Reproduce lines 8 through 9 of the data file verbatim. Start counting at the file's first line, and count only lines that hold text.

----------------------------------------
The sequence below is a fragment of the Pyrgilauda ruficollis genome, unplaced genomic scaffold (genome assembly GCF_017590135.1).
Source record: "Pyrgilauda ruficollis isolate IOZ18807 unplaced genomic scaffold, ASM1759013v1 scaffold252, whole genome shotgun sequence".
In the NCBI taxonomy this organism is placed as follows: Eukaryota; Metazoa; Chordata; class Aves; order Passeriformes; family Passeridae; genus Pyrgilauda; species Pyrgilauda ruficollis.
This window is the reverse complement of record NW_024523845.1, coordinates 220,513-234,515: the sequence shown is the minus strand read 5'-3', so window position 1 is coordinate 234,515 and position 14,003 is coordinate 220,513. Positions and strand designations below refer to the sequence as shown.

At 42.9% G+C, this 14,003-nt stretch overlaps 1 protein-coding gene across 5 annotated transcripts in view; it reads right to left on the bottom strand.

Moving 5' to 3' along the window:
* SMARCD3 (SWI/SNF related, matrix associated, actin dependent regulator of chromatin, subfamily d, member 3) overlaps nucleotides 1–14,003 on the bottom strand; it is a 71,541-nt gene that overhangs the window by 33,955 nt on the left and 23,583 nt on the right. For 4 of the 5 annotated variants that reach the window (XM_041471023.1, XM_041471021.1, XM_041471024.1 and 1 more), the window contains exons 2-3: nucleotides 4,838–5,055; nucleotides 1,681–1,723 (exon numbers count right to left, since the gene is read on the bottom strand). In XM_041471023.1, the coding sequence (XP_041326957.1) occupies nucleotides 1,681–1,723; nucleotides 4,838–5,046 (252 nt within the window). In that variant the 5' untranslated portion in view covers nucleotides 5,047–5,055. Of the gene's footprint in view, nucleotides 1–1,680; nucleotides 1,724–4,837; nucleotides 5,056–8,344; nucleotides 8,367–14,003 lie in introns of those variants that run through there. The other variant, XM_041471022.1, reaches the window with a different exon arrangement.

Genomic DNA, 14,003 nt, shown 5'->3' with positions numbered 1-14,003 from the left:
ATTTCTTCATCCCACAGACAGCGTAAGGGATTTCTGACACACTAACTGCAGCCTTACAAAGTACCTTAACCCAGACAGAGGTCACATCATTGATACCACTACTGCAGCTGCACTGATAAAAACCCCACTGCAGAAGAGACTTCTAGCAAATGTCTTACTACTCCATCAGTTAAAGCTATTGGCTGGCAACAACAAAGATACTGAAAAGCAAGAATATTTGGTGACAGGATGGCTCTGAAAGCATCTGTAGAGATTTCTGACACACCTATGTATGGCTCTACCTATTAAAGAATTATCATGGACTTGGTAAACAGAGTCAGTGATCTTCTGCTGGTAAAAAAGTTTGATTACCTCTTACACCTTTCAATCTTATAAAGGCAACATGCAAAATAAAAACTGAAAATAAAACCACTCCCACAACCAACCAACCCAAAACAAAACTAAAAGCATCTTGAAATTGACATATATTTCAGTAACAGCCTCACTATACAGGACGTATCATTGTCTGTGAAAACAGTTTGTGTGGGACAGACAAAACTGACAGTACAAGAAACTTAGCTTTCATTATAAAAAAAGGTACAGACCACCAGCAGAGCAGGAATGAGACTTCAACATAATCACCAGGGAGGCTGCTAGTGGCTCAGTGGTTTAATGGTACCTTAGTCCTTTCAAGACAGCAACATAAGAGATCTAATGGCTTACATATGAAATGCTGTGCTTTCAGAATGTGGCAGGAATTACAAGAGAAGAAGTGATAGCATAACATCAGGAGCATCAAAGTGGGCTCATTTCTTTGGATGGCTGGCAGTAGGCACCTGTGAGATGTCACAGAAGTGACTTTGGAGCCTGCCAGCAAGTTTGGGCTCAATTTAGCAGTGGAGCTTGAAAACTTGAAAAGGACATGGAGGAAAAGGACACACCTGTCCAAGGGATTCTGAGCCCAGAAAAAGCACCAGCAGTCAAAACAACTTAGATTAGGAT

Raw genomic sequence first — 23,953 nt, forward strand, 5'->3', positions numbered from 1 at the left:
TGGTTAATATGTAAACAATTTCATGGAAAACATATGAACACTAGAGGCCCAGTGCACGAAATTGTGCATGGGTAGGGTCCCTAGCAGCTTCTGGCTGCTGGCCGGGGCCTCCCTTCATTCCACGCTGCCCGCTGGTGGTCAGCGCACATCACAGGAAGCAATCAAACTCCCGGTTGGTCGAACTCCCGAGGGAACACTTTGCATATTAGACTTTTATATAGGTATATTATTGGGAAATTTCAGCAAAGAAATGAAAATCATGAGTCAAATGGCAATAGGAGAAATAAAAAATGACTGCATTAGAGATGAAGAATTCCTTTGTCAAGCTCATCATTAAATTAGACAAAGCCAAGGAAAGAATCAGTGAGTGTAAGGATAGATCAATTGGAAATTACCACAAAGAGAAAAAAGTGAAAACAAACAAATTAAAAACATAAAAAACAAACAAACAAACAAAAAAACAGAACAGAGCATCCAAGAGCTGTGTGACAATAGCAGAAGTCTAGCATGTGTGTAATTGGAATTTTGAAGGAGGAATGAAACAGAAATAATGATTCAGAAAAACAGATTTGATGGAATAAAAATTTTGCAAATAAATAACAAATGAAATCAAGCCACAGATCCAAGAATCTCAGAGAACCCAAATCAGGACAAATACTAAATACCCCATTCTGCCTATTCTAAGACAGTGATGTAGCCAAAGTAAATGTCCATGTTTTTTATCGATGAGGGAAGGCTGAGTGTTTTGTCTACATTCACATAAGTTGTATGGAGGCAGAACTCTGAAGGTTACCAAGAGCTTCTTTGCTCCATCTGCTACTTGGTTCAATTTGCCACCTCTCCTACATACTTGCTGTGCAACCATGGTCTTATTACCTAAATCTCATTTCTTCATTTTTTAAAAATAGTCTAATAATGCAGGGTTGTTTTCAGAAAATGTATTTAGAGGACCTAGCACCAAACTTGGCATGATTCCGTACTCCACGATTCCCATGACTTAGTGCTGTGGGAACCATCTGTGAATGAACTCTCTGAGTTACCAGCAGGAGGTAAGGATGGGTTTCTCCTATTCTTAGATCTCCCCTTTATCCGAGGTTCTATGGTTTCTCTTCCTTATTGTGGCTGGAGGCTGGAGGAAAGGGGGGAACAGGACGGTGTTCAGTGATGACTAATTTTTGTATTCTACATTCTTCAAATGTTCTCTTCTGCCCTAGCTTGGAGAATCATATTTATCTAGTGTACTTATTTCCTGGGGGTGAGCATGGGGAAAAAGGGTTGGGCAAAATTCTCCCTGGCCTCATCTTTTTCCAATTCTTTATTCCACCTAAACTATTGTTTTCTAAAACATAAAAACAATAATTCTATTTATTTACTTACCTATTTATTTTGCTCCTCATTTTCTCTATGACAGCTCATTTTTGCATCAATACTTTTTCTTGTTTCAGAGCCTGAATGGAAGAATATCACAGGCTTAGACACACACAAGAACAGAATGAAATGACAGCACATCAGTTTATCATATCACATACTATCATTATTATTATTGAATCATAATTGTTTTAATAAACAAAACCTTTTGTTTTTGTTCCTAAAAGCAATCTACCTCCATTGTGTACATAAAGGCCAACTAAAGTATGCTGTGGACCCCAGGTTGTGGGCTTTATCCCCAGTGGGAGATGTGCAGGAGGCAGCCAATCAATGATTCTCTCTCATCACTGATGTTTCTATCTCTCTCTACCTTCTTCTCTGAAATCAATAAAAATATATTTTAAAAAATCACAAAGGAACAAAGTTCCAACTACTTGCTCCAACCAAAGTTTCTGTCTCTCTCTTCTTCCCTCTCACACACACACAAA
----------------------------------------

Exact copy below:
Genomic DNA, 14,003 nt, shown 5'->3' with positions numbered 1-14,003 from the left:
ATTTCTTCATCCCACAGACAGCGTAAGGGATTTCTGACACACTAACTGCAGCCTTACAAAGTACCTTAACCCAGACAGAGGTCACATCATTGATACCACTACTGCAGCTGCACTGATAAAAACCCCACTGCAGAAGAGACTTCTAGCAAATGTCTTACTACTCCATCAGTTAAAGCTATTGGCTGGCAACAACAAAGATACTGAAAAGCAAGAATATTTGGTGACAGGATGGCTCTGAAAGCATCTGTAGAGATTTCTGACACACCTATGTATGGCTCTACCTATTAAAGAATTATCATGGACTTGGTAAACAGAGTCAGTGATCTTCTGCTGGTAAAAAAGTTTGATTACCTCTTACACCTTTCAATCTTATAAAGGCAACATGCAAAATAAAAACTGAAAATAAAACCACTCCCACAACCAACCAACCCAAAACAAAACTAAAAGCATCTTGAAATTGACATATATTTCAGTAACAGCCTCACTATACAGGACGTATCATTGTCTGTGAAAACAGTTTGTGTGGGACAGACAAAACTGACAGTACAAGAAACTTAGCTTTCATTATAAAAAAAGGTACAGACCACCAGCAGAGCAGGAATGAGACTTCAACATAATCACCAGGGAGGCTGCTAGTGGCTCAGTGGTTTAATGGTACCTTAGTCCTTTCAAGACAGCAACATAAGAGATCTAATGGCTTACATATGAAATGCTGTGCTTTCAGAATGTGGCAGGAATTACAAGAGAAGAAGTGATAGCATAACATCAGGAGCATCAAAGTGGGCTCATTTCTTTGGATGGCTGGCAGTAGGCACCTGTGAGATGTCACAGAAGTGACTTTGGAGCCTGCCAGCAAGTTTGGGCTCAATTTAGCAGTGGAGCTTGAAAACTTGAAAAGGACATGGAGGAAAAGGACACACCTGTCCAAGGGATTCTGAGCCCAGAAAAAGCACCAGCAGTCAAAACAACTTAGATTAGGAT